I hate to start with a negative observation, but it seems like language learning across higher education is threatened.
There’s no doubt that the field is changing. Look at the statistics—more than 650 programs and departments in languages have closed across the country between 2013 and 2016. This is a bad trend that doesn’t bode well for a country that needs to reach out to the rest of the globe instead of closing itself off. Oddly, we also see it as an opportunity for Middlebury, because we are a place that has done this for a long time. In the Language Schools, we have 105 years of state-of-the-art, gold-standard teaching in languages. But . . .
What we’ve done in the past can’t be enough.
Exactly. Our heritage pedagogy—Language-Pledged face-to-face teaching—will continue to be at the heart of what we do, but we must innovate.
In what way?
For over a year, we’ve been facilitating a series of conversations with our directors, and what has arisen is the idea of a “languages-and-cultures incubator.” The idea is to figure out a way to use our resources—the Schools Abroad, the Institute, the Language Schools, departments of language and culture at the College—to create the synergies that don’t currently exist because these resources tend to be siloed. It would function as a place to aggregate under one structure all of the amazing languages and culture resources we have across Middlebury.
Leading to innovation across the whole.
Yes, but I believe it will also make us a more efficient organization. I’d like for us to think about how we can facilitate regular dialogue among, say, the four Arabic programs across the institution. How can we create assessments and curricular articulation that would allow students to move seamlessly between those programs?
So how is this achieved?
As soon as I took this job, I was determined to hold a language summit, bringing together all of the representatives from the different areas of language teaching. It begins here. And as this incubator takes shape, I can envision us hosting an academy for language teaching, bringing together faculty from all our entities, where we could meet at the beginning of each summer. This kind of intentionality needs to happen at the institutional level, not in any one area.
I’d like to come back to how this will foster innovation . . .
Thanks for asking. Here’s a great example. The Italian Department at the College recently migrated its textbook to a custom online platform that features videos, grammar exercises, and the like. I talked with the director of the Italian School and my colleague Carlos Vélez spoke with the director of the Schools Abroad in Italy, and they are all now collaborating on this project, called “MidItaliano.” When it’s completed, it will be a Middlebury-authored online pedagogical tool for at least introductory and intermediate Italian. And it will be used in all three locations.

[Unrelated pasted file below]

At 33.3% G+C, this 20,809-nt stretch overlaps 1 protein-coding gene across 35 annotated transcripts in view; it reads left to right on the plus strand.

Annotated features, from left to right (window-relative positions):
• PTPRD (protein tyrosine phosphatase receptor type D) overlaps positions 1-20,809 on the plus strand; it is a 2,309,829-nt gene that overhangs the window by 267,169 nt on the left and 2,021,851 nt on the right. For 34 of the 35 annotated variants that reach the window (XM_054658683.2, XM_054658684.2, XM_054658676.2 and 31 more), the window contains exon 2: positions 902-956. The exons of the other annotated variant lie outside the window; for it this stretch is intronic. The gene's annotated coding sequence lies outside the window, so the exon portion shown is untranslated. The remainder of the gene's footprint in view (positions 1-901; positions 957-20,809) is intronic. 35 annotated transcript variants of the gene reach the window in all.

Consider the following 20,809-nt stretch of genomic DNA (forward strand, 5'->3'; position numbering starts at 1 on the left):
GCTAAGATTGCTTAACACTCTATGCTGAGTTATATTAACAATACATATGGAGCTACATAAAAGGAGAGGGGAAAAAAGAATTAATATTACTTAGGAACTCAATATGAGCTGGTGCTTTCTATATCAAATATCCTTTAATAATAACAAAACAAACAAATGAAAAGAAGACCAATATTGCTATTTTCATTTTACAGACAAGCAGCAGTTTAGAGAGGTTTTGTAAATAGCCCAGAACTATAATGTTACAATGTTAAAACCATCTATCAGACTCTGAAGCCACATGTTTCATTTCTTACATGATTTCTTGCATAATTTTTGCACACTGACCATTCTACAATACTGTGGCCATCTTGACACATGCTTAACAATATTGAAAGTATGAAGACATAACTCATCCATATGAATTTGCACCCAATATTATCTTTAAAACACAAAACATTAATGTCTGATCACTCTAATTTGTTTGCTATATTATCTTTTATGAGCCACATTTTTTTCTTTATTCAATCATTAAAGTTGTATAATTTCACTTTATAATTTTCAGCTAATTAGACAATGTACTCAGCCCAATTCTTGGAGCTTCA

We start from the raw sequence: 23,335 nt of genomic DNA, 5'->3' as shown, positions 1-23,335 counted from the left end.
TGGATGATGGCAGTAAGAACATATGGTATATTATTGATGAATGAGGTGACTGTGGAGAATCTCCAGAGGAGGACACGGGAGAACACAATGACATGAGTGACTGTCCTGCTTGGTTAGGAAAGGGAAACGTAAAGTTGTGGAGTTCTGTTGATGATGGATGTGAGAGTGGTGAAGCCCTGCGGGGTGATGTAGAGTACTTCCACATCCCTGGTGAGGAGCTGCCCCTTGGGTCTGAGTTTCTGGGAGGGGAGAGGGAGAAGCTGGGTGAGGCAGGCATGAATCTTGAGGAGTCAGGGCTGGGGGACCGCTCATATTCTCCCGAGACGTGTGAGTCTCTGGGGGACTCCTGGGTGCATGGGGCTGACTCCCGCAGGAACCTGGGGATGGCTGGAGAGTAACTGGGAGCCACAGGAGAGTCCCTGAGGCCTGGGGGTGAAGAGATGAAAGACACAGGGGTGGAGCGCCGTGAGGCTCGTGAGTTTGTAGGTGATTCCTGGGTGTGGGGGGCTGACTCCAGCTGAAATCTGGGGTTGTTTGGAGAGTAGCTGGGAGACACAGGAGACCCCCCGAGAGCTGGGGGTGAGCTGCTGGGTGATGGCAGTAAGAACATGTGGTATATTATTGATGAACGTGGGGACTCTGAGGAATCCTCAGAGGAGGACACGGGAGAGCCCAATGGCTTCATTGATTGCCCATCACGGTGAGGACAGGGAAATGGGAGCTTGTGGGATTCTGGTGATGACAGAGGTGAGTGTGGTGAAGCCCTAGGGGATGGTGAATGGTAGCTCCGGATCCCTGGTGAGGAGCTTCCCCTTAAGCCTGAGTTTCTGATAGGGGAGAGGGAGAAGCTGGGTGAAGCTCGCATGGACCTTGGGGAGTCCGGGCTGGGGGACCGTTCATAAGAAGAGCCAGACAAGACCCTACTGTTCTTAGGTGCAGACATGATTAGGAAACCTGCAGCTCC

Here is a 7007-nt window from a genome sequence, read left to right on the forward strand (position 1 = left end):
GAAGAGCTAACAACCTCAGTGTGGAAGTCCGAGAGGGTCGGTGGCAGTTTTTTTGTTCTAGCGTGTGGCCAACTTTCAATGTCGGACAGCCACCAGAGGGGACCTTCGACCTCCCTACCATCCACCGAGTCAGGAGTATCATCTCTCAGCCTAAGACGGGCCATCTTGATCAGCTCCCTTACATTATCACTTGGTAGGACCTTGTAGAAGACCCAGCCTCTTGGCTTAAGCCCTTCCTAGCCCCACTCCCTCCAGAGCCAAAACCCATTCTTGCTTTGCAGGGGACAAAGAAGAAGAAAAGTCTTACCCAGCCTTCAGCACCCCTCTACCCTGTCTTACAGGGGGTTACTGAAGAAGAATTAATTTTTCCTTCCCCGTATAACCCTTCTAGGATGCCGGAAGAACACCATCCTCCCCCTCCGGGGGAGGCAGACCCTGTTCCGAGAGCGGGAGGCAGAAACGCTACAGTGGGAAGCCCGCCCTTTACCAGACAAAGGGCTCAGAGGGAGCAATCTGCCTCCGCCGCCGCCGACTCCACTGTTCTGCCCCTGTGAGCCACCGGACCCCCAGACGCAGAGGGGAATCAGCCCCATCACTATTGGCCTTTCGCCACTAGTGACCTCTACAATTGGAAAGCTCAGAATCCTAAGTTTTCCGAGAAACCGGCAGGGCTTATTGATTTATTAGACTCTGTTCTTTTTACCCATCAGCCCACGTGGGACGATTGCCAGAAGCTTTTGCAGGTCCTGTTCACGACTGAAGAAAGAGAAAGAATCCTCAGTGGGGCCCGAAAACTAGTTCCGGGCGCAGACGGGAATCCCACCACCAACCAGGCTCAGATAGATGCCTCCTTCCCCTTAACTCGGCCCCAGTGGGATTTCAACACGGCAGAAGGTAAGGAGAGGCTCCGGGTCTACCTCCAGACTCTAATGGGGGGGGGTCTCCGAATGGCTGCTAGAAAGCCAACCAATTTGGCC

At it doesn’t have to be a one-off project.
Exactly! If we had something like this languages-and-cultures incubator, we could scale a project like this and have a Middlebury-authored open-software tool for each language, which could be used by anyone who wanted a very intensive, high-quality set of tools for teaching.
Ok, I have a quick digression. How does the Language Pledge work in the 21st century? Do you take away smartphones at the beginning of each session?
No, you can’t, and we don’t, and we don’t think that’s productive. We realize that the pledge needs to engage with 21st-century realities. The pledge isn’t a goal; it’s a means to an incredible end. No one else provides high-quality language instruction with every aspect of life convened in language. If students didn’t adhere to the pledge, they’d be cheating themselves, and they’d be left behind. We also know that many students live in a completely multilingual environment now. For the advanced students, once they’ve mastered a language—by adhering to the pledge—there are advantages to not being punitively restricted. In life, they will be cultural intermediaries, and one needs to learn how to do that as well.